In essence, for a taxpayer to be liable to a penalty under subsection 163(2) he must have been responsible for a misstatement or omission in his return, made by or for him knowingly or through his gross negligence. As I have noted elsewhere, the jurisprudence seems to recognize an element of subjectivity in the application of these tests, even to the point of accepting ignorance of the law as excusing misstatements in income tax returns: see Venne v The Queen,  CTC 223 at 233-36; 84 DTC 6247 at 6255. It must also be kept in mind, as noted above, that the Minister has the onus of proof in establishing that the requisite state of mind existed to justify the imposition of penalties.
The plaintiff is obviously an intelligent person with a responsible education. He is a graduate of Grade 13 in Ontario and was admitted to studies at the University of British Columbia. He did not continue long with his studies there.
He worked briefly for a finance company and then went into business on his own. He caused the incorporation of, and was a principal officer and sole or principal shareholder of, several corporations. One must therefore attribute to him a relatively high degree of understanding of basic taxation principles, and the awareness and confidence to choose competent professional advisers and to insist on achieving a basic understanding of work done on his behalf. I have kept the foregoing factors in mind in determining whether the imposition of penalties is justified.
With respect to 1973, the only item on which a penalty was assessed by the Minister was the capital gain which I have now found was not properly attributable to that year. Therefore there can be no penalty in respect of it.
With respect to 1974 I find that the penalty was properly assessed with respect to the taxable capital gain in the amount of $14,708 representing the gain from the sale of property described as N /: of Lot 97 etc. As indicated, this transaction was completely the plaintiffs own with no involvement of his wife. It is inconceivable that he could have believed that the gain was not taxable in his hands. With respect to the other taxable capital gains assessed by the Minister with respect to 1974 and arising out of the sale of Lot 2 of the Mission property as described above, and out of the sale of Lot 10 of District Lots 95 and 230 also as described above, the taxable capital gains having been assessed by the Minister at $12,101.75 and $6,478.03 respectively, there might be some basis for questioning the culpability of the plaintiff in not reporting these capital gains as his own. In both cases the land was registered in the name of his then wife prior to its disposition in 1974 and there might have been some reasonable belief on his part that the capital gains were not attributable to him. The true nature of his state of mind, however, is indicated by his evidence that these gains were not reported to his accountant and thus not reported in respect of his wife’s income either. I am unable to accept that the plaintiff, who was effectively in charge of these transactions and the accounting services provided for his various enterprises, could have unknowingly or without at least gross negligence overlooked the fact that the profits made on these transactions were not being reported as the income of anyone. He has produced no evidence to suggest that he took any care whatsoever in this regard. He simply insists it was not his intention to evade payment of income tax thereon, but thought it would be payable at some future time. In other words, he does not even say that he was relying on professional advice in failing to report these capital gains as income. Therefore I find that the penalties were properly applied to these two transactions as well.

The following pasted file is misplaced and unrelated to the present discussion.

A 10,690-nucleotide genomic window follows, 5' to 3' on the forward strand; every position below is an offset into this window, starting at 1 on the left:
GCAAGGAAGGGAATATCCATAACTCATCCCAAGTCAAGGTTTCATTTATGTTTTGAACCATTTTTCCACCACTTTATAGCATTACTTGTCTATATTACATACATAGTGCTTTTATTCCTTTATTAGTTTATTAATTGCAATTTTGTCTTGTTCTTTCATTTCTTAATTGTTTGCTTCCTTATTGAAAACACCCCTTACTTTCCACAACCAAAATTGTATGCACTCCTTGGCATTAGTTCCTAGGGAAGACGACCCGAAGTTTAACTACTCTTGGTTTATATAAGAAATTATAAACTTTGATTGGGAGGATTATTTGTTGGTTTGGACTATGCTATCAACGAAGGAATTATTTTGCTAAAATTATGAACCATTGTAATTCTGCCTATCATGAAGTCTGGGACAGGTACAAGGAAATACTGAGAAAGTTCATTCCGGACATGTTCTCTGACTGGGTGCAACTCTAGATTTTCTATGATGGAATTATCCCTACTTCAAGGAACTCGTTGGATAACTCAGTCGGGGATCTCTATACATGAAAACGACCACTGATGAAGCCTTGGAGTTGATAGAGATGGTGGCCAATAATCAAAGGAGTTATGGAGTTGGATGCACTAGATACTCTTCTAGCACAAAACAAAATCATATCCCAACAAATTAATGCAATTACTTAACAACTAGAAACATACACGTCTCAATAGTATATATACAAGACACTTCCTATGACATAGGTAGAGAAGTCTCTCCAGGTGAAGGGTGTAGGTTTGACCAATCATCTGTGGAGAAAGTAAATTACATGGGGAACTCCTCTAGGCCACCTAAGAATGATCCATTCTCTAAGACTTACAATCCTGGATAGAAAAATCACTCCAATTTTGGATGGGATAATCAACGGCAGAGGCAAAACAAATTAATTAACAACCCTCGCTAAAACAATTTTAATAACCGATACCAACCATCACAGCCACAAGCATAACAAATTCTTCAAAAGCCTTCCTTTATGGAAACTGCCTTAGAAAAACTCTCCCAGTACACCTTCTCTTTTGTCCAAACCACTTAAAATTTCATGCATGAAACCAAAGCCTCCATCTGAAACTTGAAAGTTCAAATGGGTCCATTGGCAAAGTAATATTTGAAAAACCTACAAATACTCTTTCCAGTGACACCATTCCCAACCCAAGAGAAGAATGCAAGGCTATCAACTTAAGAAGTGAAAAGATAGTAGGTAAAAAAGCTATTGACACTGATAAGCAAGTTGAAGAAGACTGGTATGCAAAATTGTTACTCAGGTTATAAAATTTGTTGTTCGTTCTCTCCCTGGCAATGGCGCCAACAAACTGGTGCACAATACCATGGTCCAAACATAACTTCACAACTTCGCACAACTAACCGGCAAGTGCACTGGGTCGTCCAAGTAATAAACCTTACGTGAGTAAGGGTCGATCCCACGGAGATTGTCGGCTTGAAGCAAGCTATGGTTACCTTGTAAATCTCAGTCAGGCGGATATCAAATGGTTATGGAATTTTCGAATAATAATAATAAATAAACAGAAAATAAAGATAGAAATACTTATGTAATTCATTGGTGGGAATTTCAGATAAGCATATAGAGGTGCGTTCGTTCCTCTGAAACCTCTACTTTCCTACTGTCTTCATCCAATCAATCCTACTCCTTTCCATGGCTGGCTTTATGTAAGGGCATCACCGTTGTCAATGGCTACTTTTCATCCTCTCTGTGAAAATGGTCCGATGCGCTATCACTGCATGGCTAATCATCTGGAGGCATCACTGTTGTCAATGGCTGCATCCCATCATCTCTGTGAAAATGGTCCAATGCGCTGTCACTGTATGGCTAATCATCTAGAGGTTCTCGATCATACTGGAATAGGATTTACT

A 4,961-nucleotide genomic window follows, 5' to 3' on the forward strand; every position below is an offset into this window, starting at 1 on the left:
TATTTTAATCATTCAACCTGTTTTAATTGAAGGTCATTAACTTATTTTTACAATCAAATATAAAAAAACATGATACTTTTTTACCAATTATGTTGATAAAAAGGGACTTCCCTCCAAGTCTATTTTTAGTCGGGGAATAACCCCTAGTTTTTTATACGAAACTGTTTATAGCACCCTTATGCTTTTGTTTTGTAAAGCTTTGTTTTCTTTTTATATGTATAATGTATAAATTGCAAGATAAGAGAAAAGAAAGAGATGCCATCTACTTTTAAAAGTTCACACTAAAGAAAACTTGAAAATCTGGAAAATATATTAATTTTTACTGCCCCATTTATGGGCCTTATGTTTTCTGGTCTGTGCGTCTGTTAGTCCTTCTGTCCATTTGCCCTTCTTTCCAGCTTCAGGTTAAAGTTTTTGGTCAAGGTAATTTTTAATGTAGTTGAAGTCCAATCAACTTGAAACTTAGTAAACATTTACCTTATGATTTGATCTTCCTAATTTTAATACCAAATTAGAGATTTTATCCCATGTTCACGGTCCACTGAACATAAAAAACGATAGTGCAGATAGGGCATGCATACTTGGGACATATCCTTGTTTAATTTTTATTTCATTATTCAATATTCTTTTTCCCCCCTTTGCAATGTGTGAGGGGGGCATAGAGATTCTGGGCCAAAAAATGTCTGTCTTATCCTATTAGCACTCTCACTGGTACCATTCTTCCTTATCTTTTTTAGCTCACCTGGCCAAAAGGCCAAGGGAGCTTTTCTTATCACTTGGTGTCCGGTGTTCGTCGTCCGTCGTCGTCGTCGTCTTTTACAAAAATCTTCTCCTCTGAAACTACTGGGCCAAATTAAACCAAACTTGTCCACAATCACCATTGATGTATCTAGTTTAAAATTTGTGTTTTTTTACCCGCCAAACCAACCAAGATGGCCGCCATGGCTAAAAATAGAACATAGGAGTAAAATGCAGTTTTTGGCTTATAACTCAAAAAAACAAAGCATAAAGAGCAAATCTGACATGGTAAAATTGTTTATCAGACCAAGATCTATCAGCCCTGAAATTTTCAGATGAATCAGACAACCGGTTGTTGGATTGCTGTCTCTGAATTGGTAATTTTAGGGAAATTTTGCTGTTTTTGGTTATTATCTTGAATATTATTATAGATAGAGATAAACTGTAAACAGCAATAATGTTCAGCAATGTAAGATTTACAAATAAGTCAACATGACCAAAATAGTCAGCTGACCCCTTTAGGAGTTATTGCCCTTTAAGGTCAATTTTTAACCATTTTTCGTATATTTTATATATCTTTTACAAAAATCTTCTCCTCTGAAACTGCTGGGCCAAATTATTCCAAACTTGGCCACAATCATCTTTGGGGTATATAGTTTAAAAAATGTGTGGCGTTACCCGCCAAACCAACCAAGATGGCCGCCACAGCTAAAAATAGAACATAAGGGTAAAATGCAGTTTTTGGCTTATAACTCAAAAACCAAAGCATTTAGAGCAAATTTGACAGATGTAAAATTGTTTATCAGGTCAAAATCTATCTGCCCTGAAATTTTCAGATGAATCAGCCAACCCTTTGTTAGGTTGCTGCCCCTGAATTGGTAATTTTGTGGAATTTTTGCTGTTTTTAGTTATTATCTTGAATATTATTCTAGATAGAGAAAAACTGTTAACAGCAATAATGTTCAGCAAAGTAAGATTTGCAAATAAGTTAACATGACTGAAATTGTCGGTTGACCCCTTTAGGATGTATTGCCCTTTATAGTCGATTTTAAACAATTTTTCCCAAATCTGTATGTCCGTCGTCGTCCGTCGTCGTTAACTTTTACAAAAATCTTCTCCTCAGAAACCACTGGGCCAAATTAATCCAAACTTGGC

The Minister has applied no penalties with respect to 1975.
The appeal must therefore be dismissed except with respect to the taxable capital gain of $11,851.75 included by the reassessment of the Minister in the plaintiffs 1973 income and penalties thereon, and except in respect of the plaintiffs 1975 alimony claim which will be confirmed in the amount of $5,058.63. The defendant will be entitled to costs.
Appeal allowed in part.